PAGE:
Few months ago we spread an interesting CfP, which resulted now in an international symposium to be held in Paris on 12th and 13th June 2014. Organized by the Sorbonne University and the Center for historical Studies Sciences-Po, the conference gathers scholars from different research fields, granting so an interdisciplinary approach to the discussion. Historians, linguists and specialists on literature will focus on the development and the changes in the French language, as well as on the other related European languages during the Great War. Two central questions are at the center of the interest of the symposium. On the one hand the role played by the WWI in the history of the French language, starting from the assumption that the former deeply shaped this latter and questioning as a consequence the interconnection between war and language histories. On the other hand all this will enable the scholars to finally hold in due consideration the history of French languages during the 19th and 20th centuries, which was up to now mainly neglected.
Representing a fascinating and yet till unexplored laboratory for some of the
central themes of the contemporary linguistic (just think about the beginning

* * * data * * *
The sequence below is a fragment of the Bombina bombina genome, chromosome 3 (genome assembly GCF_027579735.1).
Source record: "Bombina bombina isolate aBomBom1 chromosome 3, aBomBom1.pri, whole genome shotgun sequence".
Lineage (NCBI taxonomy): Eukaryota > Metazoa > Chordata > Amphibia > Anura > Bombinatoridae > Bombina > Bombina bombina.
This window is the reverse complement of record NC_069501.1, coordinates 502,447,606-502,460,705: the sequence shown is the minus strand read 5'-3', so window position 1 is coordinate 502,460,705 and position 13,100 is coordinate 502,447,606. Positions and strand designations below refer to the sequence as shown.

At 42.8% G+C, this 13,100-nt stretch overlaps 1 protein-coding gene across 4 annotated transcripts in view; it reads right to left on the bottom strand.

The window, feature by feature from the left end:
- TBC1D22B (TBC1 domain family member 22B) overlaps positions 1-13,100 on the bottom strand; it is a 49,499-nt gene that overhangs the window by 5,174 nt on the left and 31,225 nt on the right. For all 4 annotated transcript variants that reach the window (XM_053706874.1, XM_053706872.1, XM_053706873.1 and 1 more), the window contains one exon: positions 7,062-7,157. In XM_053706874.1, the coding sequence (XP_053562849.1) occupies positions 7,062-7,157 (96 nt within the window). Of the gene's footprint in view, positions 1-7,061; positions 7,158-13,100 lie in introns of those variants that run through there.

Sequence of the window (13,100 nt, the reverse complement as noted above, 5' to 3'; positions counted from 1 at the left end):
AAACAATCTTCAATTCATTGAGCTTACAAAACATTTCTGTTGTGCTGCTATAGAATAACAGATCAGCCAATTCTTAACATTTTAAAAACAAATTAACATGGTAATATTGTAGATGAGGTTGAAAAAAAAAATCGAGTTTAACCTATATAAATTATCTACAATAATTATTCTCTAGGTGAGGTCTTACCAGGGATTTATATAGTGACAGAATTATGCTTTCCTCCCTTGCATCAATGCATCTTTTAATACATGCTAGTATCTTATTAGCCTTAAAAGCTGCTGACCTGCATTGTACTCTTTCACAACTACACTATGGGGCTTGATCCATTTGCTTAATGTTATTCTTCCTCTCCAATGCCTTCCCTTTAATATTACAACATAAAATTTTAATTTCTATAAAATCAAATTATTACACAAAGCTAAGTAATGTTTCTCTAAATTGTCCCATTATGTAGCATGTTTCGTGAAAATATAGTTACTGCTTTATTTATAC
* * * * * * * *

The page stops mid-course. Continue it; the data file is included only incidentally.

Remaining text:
of the sociolinguistic on the background of essential reconfigurations even of
the social relationships) and providing an enormous amount of materials (both
oral and written witnesses), the Great War represents for the linguists a
privileged research field. Besides the already discussed question about the
argot of the trenches in France and in the other countries, the conference aims
to open new horizons discussing many central topics, concerning for example the
periodization of the language history and the demarcation line eventually
represented by the WWI; or concerning the ways of speaking and the neologisms,
the contacts and contaminations between different languages or the specialist
vocabulary of the military or technical language of the war, and again the
written language and the topic of education.
Considering all these aspects of the “linguistic phenomenon” during the Great
War, the conference will disclose also its historical and cultural
implications, promoting so the discussion among a wider public and increasing
the contact and exchange between historians and linguists. The full program is
available in French here.